August, a retired missionary, has elected to take care of his sister's five-year-old daughter, whisking her from the surprisingly tender care she received in a brothel, of all places. This decision largely stems from his guilt, as he might have been a primary cause behind his sister's career in porn. He followed her around everywhere with a video camera after their parents died, videotaping her every move as she grew closer to his friend, Charlie, and started down the path to becoming "The Princess", her stage name. Her daughter, Mia, suffered from an environment filled with sex, violence, and drugs, a world that ultimately claimed her mother. After August spends some time with Mia and sees what's happened to her, he decides that all remnants of "The Princess" should be purged from the world -- including the company that produced her content.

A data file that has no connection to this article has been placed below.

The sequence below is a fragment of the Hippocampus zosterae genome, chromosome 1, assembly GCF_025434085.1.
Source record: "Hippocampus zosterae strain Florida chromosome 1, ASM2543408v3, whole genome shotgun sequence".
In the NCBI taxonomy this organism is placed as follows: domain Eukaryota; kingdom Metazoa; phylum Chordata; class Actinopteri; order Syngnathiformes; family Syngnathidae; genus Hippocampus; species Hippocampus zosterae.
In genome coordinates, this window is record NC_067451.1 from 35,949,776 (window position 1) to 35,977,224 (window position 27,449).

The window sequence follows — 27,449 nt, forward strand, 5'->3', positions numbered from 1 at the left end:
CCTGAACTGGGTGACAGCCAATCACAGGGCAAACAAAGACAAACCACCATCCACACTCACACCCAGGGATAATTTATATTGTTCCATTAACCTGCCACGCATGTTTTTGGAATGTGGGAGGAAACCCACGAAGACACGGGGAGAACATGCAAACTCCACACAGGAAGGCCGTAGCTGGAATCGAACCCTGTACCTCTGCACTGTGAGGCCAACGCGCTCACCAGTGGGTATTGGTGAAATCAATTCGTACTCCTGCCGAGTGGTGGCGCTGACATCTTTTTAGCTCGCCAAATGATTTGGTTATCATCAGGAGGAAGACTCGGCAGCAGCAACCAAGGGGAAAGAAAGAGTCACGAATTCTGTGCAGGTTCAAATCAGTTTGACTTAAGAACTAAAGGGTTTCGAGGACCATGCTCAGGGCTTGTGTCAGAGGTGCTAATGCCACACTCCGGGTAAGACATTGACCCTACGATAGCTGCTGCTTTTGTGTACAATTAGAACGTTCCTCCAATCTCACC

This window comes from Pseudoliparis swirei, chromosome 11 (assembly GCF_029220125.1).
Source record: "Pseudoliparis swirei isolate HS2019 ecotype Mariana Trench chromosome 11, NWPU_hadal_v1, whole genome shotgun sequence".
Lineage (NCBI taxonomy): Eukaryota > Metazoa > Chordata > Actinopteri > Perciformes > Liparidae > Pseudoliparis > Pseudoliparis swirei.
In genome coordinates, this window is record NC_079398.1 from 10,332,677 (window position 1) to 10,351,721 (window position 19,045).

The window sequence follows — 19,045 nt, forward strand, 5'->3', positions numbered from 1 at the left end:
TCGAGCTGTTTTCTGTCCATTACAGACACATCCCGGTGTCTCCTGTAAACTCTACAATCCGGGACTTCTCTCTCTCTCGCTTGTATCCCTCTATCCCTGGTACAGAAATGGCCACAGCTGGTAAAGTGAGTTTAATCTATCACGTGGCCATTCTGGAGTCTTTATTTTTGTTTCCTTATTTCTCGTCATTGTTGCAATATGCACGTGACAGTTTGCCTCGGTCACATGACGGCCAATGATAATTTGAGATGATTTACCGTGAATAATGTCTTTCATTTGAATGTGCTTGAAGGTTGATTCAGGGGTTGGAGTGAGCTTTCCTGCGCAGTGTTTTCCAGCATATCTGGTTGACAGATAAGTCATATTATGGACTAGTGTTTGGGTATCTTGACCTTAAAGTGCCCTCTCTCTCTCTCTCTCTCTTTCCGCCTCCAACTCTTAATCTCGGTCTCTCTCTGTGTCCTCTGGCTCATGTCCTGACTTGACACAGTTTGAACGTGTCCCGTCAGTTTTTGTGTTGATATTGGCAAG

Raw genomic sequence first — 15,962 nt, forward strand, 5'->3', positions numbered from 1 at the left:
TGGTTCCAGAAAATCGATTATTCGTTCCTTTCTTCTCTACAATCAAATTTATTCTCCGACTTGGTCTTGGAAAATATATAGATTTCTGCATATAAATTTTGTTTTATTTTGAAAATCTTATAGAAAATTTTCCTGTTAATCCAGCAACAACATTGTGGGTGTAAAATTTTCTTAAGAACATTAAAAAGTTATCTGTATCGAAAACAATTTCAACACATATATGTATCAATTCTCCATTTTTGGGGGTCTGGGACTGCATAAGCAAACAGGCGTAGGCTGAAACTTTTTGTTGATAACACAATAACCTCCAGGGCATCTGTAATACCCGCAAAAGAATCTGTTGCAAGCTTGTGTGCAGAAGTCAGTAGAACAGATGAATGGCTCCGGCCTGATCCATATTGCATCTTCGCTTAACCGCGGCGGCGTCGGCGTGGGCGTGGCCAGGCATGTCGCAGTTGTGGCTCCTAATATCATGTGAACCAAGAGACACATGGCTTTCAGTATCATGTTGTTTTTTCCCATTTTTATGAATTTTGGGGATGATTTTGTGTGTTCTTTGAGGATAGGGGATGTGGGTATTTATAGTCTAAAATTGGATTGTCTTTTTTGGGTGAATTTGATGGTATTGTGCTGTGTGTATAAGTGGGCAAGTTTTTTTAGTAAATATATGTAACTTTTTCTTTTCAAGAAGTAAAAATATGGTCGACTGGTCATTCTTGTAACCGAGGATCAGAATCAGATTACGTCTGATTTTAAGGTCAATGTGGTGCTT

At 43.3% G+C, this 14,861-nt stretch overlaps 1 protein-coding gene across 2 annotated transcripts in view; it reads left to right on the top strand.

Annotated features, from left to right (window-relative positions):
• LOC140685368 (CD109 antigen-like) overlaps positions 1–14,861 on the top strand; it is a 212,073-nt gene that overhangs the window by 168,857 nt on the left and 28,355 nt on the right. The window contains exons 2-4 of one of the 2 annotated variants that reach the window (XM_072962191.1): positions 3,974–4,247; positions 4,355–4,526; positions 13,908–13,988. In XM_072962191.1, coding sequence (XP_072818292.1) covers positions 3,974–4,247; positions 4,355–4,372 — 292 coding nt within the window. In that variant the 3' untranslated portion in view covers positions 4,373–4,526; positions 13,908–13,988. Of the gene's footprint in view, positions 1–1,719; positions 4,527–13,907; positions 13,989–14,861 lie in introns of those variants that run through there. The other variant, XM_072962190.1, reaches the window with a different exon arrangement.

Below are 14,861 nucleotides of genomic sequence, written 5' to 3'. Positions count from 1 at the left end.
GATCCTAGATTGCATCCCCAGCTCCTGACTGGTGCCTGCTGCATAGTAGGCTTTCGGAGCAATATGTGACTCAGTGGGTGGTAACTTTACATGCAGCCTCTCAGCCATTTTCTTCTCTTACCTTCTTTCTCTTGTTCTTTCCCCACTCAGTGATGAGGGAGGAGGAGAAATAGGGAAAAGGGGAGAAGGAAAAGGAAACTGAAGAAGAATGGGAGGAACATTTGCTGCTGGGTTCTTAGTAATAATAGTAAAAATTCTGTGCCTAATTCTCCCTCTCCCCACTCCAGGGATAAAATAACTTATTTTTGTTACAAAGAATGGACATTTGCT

Let's take a moment to discuss the art style before going further. Anders Morgenthaler blends anime structure with its growingly common jerky movement, reminding me of Paprika and the segments from Kill Bill in ways. It mixes computer-generated elements like cars and such into the hand-crafted animation, which can be rather striking when it's playing with a broad array of colors. Life pumps into each and every entity in Princess, especially Mia and her toy bunny, Multe, which isn't an easy feat within the lurid content on display here -- used to sketch out almost non-filmable content. To add a very strange, off-kilter rhythm to the film, it also tosses in healthy chunks of low-grade camera footage that captures August as he films his sister, a technique mostly done to reflect on their past in an intriguing way. It's discombobulating and a little wacky at first, but grows more effective as our sensitivity weakens.